There are just over ten days until the federal elections take place on the 26th September. Following last night’s TV debate, the big question this morning is ‘who came out on top?’ Is it Olaf Scholz, who is leading in the polls, Armin Laschet, who has crashed in recent weeks, or was it the frontrunner for the Greens, Annalena Baerbock? The trends are apparent, yet the outcome of the Bundestag elections seems to remain completely open.
Update 20/09/2021: Laschet misses turnaround on Twitter during last debate
The lastTV debate on ahead of the Bundestag elections on Sunday did not show any significant trend changes on Twitter. Olaf Scholz and Annalena Baerbock benefited from the large media attention. They increased their followership significantly more than in the days before. Armin Laschet however remained on a low level with just 386 new followers in the last 24 hours and a little more than 1.900 during the last week. For comparison, French president Emmanuel Macron gained roughly 15.000 new followers in the same period.
Baerbock gained the most followers on Twitter
All three candidates gained significantly more followers on Twitter than in the days before following the TV debate on 12 September 2021. In relation to the more than 7.3 million viewers watching on national TV (ARD), however, the numbers seem rather negligible.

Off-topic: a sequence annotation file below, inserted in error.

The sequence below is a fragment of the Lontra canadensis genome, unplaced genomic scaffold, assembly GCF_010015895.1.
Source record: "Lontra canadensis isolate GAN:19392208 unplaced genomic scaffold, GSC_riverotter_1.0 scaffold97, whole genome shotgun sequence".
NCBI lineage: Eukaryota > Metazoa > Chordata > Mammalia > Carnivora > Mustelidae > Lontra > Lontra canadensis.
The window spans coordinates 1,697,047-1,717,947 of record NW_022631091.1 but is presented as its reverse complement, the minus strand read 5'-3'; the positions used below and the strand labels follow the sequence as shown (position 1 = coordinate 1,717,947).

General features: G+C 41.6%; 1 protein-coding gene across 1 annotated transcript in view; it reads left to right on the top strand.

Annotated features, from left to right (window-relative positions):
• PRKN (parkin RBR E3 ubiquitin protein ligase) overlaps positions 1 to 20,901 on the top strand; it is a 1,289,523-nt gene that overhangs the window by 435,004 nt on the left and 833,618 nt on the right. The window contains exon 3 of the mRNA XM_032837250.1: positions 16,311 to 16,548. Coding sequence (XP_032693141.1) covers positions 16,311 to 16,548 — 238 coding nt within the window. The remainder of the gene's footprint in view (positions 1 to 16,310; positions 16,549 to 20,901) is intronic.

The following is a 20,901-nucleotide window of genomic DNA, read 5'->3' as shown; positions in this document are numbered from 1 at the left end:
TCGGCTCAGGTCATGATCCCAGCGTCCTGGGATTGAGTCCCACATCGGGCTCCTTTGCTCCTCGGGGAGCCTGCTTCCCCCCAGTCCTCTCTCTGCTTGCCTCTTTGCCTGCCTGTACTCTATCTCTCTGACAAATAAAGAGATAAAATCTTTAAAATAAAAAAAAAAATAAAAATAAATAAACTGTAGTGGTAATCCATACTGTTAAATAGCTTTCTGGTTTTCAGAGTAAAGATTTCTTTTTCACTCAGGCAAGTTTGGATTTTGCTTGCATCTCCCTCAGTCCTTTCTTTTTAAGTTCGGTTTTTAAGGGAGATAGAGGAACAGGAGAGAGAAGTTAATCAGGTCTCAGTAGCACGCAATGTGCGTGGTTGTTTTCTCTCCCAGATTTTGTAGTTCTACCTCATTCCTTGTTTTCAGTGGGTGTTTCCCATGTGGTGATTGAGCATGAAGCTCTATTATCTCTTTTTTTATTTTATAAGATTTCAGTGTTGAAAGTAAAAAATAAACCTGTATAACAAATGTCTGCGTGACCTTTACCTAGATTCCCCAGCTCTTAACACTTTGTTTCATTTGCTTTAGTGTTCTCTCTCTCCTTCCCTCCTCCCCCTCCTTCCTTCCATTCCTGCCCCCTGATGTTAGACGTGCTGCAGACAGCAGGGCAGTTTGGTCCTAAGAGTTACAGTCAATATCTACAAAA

Annalena Baerbock and Olaf Scholz both gained a little over 2500 and 2100 followers respectively by the morning of 13 September, while Armin Laschet was again running slightly behind with only 940 followers gained.
Is Lindner the unexpected winner of the debate?
It is almost more interesting to look at the candidates who did not participate in the debate. Christian Lindner (FDP) jumped ahead and gained more followers (+1117) than Armin Laschet.
Christian Lindner remains one of the most popular German politicians on Twitter, actually surpassing all other lead candidates. With over 480.000 followers, he is among the top five most-followed German politicians. Currently, still somewhat surprisingly, former Commission President and SPD candidate for chancellor Martin Schulz tops this list.
What do the number of followers say about the federal elections?
Ultimately, the numbers probably only show which candidates are getting themselves talked about and which are under particular scrutiny. As you may follow policymakers to actively disagree with them on every post, it says relatively little about the popularity of a candidate. Nevertheless, follower numbers and especially their changes over time provide information about which candidates are regarded to have a real chance by the online community.
This also presupposes, of course, that the candidates also specifically design their communication on Twitter. At this point, one should not forget that Angela Merkel does not have her own Twitter account, but nevertheless follows Twitter closely.
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